Peter Golenbock updates an old favorite with RED SOX NATION: An Unexpurgated History of the Boston Red Sox. Golenbock adds several chapters to his oral history, originally released as FENWAY in 1992, offering new contributions from Red Sox players and opponents, coaches, front office personnel, and others discussing the triumphs and failures of the past century-plus.

Golenbock is also the co-author of IDIOT: Beating "The Curse" and Enjoying the Game of Life (as opposed to other games such as Monopoly or Chutes and Ladders?). This is an example of the phenomenon of a team's popular player sounding off on his life, the (baseball) universe, and everything, warranted or not, intelligible or not. (Readers will note how many titles employ "Idiot," the Red Sox's self-deprecating motto.) In this case, it's centerfielder Johnny Damon, whose hirsute and beatific appearance resulted in t-shirts bearing his likeness and the inscription, "WWJDD?" Damon recaps his solid, if not Hall-of-Fame-bound, career. Expect this one to do well in the New England region and among Damon fans, with little interest elsewhere.

Another "idiotic" offering is IDIOT-SYNCRASIES: How the Red Sox Were Smart Enough to Win the World Series, by A. Knoefel Longest, a columnist for The Remy Report, a website by former Sox favorite and current broadcaster Jerry Remy. Longest puts together another behind-the-scenes overview as well as profiles of each Red Sox player.

Two new biographies deal with more traditional figures: the Yankees's Lou Gehrig and the Sox's Ted Williams.

In LUCKIEST MAN: The Life and Death of Lou Gehrig, Wall Street Journal reporter Jonathan Eig portrays Gehrig as a skillful but bland professional, a mama's boy who sat in Babe Ruth's shadow and never really enjoyed life until it was too late.

John Underwood collaborated with Williams on several books, including THE SCIENCE OF HITTING and MY TURN AT BAT: The Story of My Life (not to mention FISHING THE BIG THREE: Tarpon, Bonefish, Atlantic Salmon). So there is probably no one writer who could have done a better job in presenting the cantankerous Splendid Splinter in IT'S ONLY ME: The Ted Williams We Hardly Knew, a personal memoir about the man rather than a detailed look at the ballplayer. No one doubts that "Teddy Ballgame" was an incredible persona, a hero on many levels; that makes the bizarre end of his life that much sadder. The bio includes an audio CD of conversations between the author and his subject.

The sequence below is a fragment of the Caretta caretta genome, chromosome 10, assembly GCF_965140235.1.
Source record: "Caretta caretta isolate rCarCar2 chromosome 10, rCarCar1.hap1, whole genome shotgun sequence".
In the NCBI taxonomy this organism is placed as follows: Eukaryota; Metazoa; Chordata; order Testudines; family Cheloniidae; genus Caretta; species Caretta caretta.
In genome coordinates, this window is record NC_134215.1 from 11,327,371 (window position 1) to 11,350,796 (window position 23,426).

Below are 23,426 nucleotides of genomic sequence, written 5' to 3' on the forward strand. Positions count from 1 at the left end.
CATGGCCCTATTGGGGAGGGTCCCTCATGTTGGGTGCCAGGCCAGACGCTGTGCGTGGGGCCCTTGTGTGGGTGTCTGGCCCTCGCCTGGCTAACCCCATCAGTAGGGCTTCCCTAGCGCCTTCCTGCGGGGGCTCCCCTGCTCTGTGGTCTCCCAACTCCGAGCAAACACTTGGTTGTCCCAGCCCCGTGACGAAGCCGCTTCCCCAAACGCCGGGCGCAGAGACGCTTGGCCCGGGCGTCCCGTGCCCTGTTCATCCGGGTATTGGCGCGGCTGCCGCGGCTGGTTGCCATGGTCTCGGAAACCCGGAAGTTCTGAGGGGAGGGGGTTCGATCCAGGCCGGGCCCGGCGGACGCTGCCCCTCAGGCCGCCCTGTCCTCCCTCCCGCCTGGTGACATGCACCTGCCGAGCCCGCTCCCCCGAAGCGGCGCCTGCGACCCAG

On a lighter note, Boston (and Mets) rooters probably will be first in line for Jim Gerard's simply-titled YANKEES SUCK! The Unofficial Guide for Fans Who Hate, Despise, Loath, and Detest Those Bums From the Bronx, which brings to mind all those thoughtful purveyors of sports radio and online bulletin boards. This is actually a fun book, full of lists and examples of the Bronx Bombers' megalomania, with telling chapter headings such as "Sure They're Successful, But They Cheat," "The Madness of King George," and "Condemning the House that Ruth Built."

Similar in its venomous depiction, but wittier, is Jim Caple's THE DEVIL WEARS PINSTRIPES: George STEINBRENNER, the SATANS of Swat, and the SELLING of Baseball's Soul. Caple, a writer for ESPN The Magazine, delivers Letterman-like observations, down to a collection of lists showing how "evil" the Yankees are, as evidenced by their owner.

Two semi-companion books take a gentle and loving look at each club: 101 REASONS TO LOVE THE YANKEES (and 10 Reasons to Hate the Red Sox) and its distaff 101 REASONS TO LOVE THE RED SOX (and 10 Reasons to Hate the Yankees). What makes these particularly intriguing is that the authors are brothers. Ron Green, Jr. wrote the former volume while his sibling, David, handled the latter. Even more ironic is that these natives of North Carolina write so passionately about "Yankees." Since each claims to have followed his particular team since childhood, one can imagine the arguments that must have gone on in that household.

Finally, Filip Bondy, a columnist for the New York Daily News, concentrates on "real" Yankee fans in BLEEDING PINSTRIPES: A Season with the Bleacher Creatures at Yankee Stadium. If players often speak of the "family" atmosphere of the clubhouse, this is the view from the other side of the outfield fence. The varied assortment of colorful characters has its own society within the confines of the ballpark. Encamped in Section 39 in the right field section, these men and women bonded as a clan, dripping contempt for the denizens of the box seats, with their cell phones, fancy suits, and sixth-inning departures.

--- Reviewed by Ron Kaplan